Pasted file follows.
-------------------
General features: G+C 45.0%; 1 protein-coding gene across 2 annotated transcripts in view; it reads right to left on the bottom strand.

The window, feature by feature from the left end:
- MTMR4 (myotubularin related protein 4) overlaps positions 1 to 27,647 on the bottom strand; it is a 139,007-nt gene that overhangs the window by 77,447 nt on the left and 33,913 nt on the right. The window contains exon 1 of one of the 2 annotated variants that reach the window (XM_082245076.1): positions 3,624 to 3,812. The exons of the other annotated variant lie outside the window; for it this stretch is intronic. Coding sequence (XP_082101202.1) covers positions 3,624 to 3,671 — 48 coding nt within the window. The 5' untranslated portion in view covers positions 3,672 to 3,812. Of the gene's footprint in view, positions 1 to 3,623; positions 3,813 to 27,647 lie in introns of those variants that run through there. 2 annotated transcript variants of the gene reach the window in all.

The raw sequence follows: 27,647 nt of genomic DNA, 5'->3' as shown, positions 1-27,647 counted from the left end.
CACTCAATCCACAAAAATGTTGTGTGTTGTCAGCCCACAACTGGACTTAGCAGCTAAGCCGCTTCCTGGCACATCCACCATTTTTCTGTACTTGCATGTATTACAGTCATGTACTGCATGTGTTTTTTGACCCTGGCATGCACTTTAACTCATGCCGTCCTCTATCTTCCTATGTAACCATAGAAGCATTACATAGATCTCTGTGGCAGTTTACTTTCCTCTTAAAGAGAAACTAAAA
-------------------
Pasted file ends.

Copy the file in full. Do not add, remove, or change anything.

General features: G+C 45.0%; 1 protein-coding gene across 2 annotated transcripts in view; it reads right to left on the bottom strand.

The window, feature by feature from the left end:
- MTMR4 (myotubularin related protein 4) overlaps positions 1 to 27,647 on the bottom strand; it is a 139,007-nt gene that overhangs the window by 77,447 nt on the left and 33,913 nt on the right. The window contains exon 1 of one of the 2 annotated variants that reach the window (XM_082245076.1): positions 3,624 to 3,812. The exons of the other annotated variant lie outside the window; for it this stretch is intronic. Coding sequence (XP_082101202.1) covers positions 3,624 to 3,671 — 48 coding nt within the window. The 5' untranslated portion in view covers positions 3,672 to 3,812. Of the gene's footprint in view, positions 1 to 3,623; positions 3,813 to 27,647 lie in introns of those variants that run through there. 2 annotated transcript variants of the gene reach the window in all.

The raw sequence follows: 27,647 nt of genomic DNA, 5'->3' as shown, positions 1-27,647 counted from the left end.
CACTCAATCCACAAAAATGTTGTGTGTTGTCAGCCCACAACTGGACTTAGCAGCTAAGCCGCTTCCTGGCACATCCACCATTTTTCTGTACTTGCATGTATTACAGTCATGTACTGCATGTGTTTTTTGACCCTGGCATGCACTTTAACTCATGCCGTCCTCTATCTTCCTATGTAACCATAGAAGCATTACATAGATCTCTGTGGCAGTTTACTTTCCTCTTAAAGAGAAACTAAAA